Training for Law Enforcement Officers on the Turkmen-Uzbek Border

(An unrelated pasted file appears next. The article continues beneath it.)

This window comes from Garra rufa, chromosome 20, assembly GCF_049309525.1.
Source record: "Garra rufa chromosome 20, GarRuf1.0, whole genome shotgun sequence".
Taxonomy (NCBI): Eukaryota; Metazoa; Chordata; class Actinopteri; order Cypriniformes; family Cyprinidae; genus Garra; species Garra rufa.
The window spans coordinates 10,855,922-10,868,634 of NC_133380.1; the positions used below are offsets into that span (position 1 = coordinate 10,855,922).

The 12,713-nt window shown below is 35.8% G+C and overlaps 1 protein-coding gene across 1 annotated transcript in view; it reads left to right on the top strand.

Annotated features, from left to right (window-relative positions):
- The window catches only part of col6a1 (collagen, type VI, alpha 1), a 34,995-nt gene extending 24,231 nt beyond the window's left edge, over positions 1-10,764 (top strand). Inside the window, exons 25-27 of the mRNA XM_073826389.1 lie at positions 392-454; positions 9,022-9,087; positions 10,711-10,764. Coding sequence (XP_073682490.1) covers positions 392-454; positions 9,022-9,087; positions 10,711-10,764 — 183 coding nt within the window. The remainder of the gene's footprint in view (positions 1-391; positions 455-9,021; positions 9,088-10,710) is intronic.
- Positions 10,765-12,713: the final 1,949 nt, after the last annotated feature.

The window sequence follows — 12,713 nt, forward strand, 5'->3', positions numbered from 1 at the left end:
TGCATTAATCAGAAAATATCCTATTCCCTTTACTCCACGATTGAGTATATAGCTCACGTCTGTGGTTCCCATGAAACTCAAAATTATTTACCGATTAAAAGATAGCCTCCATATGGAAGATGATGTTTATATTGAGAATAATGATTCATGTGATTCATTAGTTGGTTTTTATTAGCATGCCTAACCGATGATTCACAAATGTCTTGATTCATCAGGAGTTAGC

The beginning of 2011 has been a period of extensive activity for the UNODC project  'Strengthening border control along the Turkmen-Uzbek border, in particular at Farap Checkpoint', reflecting UNODC's ongoing commitment to strengthening the capabilities of law enforcement officers in the border region. The activities undertaken have included two workshops addressing interviewing and investigation techniques respectively, along with the provision of two narcotic detection dogs and the training of their handlers. The first workshop, run from the 21 st to the 25 th of February in Turkmenabat, Turkmenistan, provided national law enforcement officers with an overview of international best practices related to interview skills and techniques. The workshop was attended by 20 officers from the State Customs Service, State Border Service, State Migrations Service, the ministries of National Security and Internal   Affairs, and State Drug Control Services, who agreed to pass the material they had learnt onto their colleagues. Trainers were provided by the Turkish International Academy against Drugs and Organized Crime (TADOC). The workshop served as a forum for the discussion of widely applied and accepted practices concerning interview techniques, including methods of planning and controlling an interview. These concepts were engrained through case and group studies, allowing participants to use their skills in practical situations. UNODC also hosted a second workshop in Turkmenabat from the 28 th of March to the 1 st of April, addressing the conduction of criminal investigations which relate to commercial goods and drug trafficking cases. Attended by 14 officers from the State Customs Service, State Border Service, Ministry of Internal Affairs and State Drug Control Services, and directed by trainers from the U.S. Drug Enforcement Administration (DEA) and TADOC services, the workshop covered topics ranging from evidence collection to report writing techniques. Last but not least, UNODC has delivered two Narcotic Detector Dogs to the Turkmenistan Drug Control Service, an action made possible through in-kind contributions and close cooperation from the Turkish TIKA and the Turkish Police Dog Training center. Two agency officers have been selected to become dog handlers, and are currently undergoing an intensive training course running from the 6 th of March to the 11 th of June. The need for Narcotic Detector Dogs was determined during last year's assessment mission to Turkmenistan, conducted by two international experts from the 1 st to the 3 rd of November.